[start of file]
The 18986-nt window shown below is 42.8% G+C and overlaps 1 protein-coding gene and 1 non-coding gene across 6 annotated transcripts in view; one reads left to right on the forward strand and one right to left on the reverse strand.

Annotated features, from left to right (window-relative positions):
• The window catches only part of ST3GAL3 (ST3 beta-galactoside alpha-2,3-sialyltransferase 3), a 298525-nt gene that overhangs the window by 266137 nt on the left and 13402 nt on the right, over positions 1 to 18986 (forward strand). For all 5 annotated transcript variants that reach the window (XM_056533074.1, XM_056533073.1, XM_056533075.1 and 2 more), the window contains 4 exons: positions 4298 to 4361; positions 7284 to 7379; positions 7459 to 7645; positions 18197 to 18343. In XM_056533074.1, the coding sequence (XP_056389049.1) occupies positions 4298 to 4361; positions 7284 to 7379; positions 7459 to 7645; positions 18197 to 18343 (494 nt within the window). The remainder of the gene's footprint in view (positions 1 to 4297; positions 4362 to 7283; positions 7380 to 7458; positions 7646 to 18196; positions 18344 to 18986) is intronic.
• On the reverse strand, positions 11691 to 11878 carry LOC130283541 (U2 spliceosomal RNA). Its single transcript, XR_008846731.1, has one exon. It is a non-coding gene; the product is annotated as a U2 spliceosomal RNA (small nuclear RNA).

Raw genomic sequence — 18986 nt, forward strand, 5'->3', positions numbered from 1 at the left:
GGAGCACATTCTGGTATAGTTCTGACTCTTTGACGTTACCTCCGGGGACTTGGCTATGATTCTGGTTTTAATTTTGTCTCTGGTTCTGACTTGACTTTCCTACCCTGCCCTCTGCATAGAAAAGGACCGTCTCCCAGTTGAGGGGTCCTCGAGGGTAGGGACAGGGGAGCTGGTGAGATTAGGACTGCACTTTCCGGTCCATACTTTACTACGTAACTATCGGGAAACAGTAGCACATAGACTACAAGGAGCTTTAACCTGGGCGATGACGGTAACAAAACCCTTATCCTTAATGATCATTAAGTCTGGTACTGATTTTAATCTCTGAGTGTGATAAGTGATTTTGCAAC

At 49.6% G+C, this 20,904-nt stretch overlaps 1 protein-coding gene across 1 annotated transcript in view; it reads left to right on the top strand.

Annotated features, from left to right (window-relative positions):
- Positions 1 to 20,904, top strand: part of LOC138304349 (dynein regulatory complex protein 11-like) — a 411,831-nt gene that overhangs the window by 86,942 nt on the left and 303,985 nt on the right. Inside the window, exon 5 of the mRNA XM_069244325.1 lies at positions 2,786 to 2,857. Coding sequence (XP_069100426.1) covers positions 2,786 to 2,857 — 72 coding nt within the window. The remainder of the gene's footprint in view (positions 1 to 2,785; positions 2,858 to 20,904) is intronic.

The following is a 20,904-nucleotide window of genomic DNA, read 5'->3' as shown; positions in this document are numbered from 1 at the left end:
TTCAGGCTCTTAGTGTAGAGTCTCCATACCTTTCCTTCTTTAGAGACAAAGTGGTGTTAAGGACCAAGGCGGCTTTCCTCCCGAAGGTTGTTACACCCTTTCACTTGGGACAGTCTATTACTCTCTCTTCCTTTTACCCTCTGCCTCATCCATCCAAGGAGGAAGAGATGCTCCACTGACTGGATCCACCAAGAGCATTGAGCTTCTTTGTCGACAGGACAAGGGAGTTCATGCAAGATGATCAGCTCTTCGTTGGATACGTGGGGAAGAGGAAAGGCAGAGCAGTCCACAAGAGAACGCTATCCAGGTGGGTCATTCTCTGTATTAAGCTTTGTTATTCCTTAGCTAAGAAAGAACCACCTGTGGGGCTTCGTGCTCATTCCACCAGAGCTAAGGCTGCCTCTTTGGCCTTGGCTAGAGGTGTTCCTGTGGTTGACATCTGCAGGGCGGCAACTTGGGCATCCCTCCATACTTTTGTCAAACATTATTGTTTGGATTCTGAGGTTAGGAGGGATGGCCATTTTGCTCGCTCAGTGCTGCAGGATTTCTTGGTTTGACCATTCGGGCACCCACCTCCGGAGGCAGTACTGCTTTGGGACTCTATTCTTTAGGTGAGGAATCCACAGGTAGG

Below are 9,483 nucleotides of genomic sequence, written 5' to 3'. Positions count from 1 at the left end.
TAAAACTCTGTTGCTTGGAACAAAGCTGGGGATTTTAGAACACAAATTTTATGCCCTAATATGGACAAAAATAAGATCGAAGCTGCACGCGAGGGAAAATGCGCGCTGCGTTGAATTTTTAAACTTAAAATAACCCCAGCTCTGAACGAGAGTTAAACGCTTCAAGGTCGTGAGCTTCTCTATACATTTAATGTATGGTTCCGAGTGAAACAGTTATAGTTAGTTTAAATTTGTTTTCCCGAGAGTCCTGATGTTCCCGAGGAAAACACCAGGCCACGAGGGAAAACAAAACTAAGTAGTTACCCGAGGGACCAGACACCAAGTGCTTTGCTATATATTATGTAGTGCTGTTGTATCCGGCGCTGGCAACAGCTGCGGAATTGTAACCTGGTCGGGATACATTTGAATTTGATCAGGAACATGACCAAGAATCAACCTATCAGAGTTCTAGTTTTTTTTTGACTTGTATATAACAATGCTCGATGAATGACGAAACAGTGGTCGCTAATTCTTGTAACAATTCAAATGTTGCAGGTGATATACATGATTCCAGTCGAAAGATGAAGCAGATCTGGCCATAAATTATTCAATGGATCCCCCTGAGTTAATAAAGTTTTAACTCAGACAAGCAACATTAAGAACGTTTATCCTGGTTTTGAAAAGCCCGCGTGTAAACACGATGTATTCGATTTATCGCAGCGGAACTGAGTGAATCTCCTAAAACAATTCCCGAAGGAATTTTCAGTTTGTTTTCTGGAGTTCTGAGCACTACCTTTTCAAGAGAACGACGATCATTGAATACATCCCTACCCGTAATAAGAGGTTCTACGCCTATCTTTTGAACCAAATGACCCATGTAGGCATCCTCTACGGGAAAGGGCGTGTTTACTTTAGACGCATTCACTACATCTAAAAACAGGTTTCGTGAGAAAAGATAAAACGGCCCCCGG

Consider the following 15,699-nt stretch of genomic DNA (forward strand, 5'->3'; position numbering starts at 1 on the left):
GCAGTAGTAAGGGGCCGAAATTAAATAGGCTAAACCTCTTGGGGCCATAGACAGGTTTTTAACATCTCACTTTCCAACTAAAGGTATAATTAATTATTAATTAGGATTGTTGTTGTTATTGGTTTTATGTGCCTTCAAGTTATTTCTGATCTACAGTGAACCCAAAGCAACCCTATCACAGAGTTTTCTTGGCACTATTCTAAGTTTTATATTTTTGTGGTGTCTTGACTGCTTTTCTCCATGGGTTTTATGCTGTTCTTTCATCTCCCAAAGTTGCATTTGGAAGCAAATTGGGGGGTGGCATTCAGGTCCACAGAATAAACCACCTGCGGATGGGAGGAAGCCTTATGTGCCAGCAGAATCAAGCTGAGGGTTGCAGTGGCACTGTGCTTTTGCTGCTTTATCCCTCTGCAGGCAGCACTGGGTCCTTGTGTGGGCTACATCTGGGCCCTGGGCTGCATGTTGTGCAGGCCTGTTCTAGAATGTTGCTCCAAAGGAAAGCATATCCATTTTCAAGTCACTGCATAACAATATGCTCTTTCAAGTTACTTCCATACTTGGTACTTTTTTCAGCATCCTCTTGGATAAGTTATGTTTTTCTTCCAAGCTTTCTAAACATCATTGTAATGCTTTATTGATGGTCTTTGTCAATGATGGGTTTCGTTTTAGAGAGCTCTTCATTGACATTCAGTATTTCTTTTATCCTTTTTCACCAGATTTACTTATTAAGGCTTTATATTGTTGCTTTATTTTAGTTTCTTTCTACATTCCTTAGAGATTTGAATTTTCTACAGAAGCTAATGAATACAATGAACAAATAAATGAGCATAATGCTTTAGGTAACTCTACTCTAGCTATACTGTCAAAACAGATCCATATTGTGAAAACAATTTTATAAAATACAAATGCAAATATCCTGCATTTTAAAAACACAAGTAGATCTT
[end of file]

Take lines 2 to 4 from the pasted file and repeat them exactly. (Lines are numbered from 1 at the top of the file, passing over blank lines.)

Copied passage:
Annotated features, from left to right (window-relative positions):
• The window catches only part of ST3GAL3 (ST3 beta-galactoside alpha-2,3-sialyltransferase 3), a 298525-nt gene that overhangs the window by 266137 nt on the left and 13402 nt on the right, over positions 1 to 18986 (forward strand). For all 5 annotated transcript variants that reach the window (XM_056533074.1, XM_056533073.1, XM_056533075.1 and 2 more), the window contains 4 exons: positions 4298 to 4361; positions 7284 to 7379; positions 7459 to 7645; positions 18197 to 18343. In XM_056533074.1, the coding sequence (XP_056389049.1) occupies positions 4298 to 4361; positions 7284 to 7379; positions 7459 to 7645; positions 18197 to 18343 (494 nt within the window). The remainder of the gene's footprint in view (positions 1 to 4297; positions 4362 to 7283; positions 7380 to 7458; positions 7646 to 18196; positions 18344 to 18986) is intronic.
• On the reverse strand, positions 11691 to 11878 carry LOC130283541 (U2 spliceosomal RNA). Its single transcript, XR_008846731.1, has one exon. It is a non-coding gene; the product is annotated as a U2 spliceosomal RNA (small nuclear RNA).